QromaScan scans and tags photos with an iPhone and your voice
QromaScan is a simple scanning setup which might mean you finally get around to digitizing and organizing those boxes of old photos you've got gathering dust in the attic. The system, which is currently seeking funding on Kickstarter, combines the camera and voice recognition of an iPhone, with a green-screen lightbox to make it quick and easy to produce digital files of printed photos.
We've all done it – taken a digital photo of a printed one because we can't be bothered to scan it in properly. However, the resulting file typically suffers glare, is skewed, and lacks the digital tags to enable you to find it easily again. QromaScan attempts to address these issues by controlling the photo-scanning environment, while being able to scan and tag images in two to three seconds.
Key to ensuring quality scans is the QromaScan Lightbox, a fold-away lightbox into which printed photos are placed, while an iPhone running the QromaScan app is positioned on top. Inside, 12 cool white LED lights provide illumination, while a chroma green material isolates the photo for automatic cropping. Because the distance from camera to photo is a constant, focus should always be spot-on, and voice control illuminates the risk of camera movement and makes scanning faster.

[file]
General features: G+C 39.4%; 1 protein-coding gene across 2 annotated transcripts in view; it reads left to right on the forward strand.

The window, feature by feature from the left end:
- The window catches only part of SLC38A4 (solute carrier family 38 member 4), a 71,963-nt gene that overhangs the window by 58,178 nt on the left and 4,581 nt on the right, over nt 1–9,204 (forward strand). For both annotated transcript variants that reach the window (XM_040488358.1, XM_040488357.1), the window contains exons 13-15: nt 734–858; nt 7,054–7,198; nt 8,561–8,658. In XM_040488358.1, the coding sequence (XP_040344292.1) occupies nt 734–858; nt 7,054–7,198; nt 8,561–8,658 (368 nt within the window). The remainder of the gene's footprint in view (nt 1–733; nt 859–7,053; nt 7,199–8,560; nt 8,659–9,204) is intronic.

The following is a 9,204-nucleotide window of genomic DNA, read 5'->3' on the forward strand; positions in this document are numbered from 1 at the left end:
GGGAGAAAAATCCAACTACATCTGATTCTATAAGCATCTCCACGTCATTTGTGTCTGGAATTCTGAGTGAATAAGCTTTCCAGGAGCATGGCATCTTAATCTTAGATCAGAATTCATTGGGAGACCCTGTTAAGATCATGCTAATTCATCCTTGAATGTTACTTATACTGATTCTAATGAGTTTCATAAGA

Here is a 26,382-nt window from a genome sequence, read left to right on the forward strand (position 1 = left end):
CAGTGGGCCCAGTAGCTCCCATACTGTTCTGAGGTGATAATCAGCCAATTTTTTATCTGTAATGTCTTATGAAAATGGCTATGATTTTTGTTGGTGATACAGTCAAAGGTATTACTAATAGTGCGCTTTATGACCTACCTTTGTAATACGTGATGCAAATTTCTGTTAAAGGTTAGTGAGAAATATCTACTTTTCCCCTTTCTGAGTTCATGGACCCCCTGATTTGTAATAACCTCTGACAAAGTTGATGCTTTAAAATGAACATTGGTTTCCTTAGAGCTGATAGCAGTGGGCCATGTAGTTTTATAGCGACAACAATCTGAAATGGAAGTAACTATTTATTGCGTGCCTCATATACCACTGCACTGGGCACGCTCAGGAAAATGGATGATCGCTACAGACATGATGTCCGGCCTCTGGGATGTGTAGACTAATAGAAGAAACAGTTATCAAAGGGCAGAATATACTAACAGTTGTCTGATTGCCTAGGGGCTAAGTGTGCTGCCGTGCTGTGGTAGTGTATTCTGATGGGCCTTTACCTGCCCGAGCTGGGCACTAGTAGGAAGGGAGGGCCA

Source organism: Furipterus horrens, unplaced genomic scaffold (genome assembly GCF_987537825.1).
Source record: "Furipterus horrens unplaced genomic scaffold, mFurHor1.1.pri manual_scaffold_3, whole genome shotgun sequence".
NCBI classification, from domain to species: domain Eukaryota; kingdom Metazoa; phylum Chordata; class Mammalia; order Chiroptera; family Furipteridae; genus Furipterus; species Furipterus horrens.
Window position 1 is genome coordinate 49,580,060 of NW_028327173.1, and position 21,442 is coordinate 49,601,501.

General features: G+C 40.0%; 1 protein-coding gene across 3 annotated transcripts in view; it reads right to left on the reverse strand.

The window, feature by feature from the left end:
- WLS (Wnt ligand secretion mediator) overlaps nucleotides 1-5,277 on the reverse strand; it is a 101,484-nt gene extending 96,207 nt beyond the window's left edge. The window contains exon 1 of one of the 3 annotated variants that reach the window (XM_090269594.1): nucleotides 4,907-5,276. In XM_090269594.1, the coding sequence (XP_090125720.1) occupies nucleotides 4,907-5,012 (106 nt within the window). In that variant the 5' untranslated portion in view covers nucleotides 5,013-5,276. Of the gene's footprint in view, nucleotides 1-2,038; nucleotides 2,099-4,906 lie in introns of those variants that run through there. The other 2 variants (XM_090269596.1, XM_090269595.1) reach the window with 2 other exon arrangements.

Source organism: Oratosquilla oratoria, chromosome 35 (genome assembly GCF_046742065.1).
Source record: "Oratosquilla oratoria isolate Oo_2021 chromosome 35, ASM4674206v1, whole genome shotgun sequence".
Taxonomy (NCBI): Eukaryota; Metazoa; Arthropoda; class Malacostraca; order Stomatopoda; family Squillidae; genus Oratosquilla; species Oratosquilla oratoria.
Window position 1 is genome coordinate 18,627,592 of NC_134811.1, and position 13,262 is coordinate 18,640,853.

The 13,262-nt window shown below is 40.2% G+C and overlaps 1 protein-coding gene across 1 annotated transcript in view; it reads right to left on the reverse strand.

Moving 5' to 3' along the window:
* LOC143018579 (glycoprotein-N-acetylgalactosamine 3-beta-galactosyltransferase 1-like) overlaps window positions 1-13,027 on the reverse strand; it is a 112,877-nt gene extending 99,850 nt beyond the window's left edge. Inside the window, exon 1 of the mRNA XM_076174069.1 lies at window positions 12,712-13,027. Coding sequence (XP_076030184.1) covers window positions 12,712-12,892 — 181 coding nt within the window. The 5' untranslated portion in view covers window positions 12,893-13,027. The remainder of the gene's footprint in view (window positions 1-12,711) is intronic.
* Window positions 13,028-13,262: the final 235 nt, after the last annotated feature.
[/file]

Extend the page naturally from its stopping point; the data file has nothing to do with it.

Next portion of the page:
Voice recognition is also used to tag images with metadata as the photos are being scanned. Users say sentences like "Qroma, the date is August 1st, 1957, the place is Honolulu International Airport" while the camera is taking a photo, and the right date and location tags are automatically created in the EXIF data of the image. Names of people in the photos can also be logged as IPTC keywords, with the app able to recognize names in your contacts list, or manually-entered ones.
The tags not only make finding images easy in the QromaScan app, but because the metadata is stored in standardized fields, they can be accessed in other programs like Lightroom and iPhoto. Basic editing is possible via Aviary photo editing tools, and a Back Scan function allows users to also record anything that's been written on the rear of the image. While currently limited to iOS, an Android version of the QromaScan app is said to be in the works.
QromaScan is currently on Kickstarter and has until May 31st to hit its target of US$20,000. An early bird pledge of $35 is currently enough to secure you a QromaScan Lightbox, though the price will rise to $40 and then $45 if those are snapped up. Should funding be successful, kits should start shipping in July.
You can check out the Kickstarter video for QromaScan below.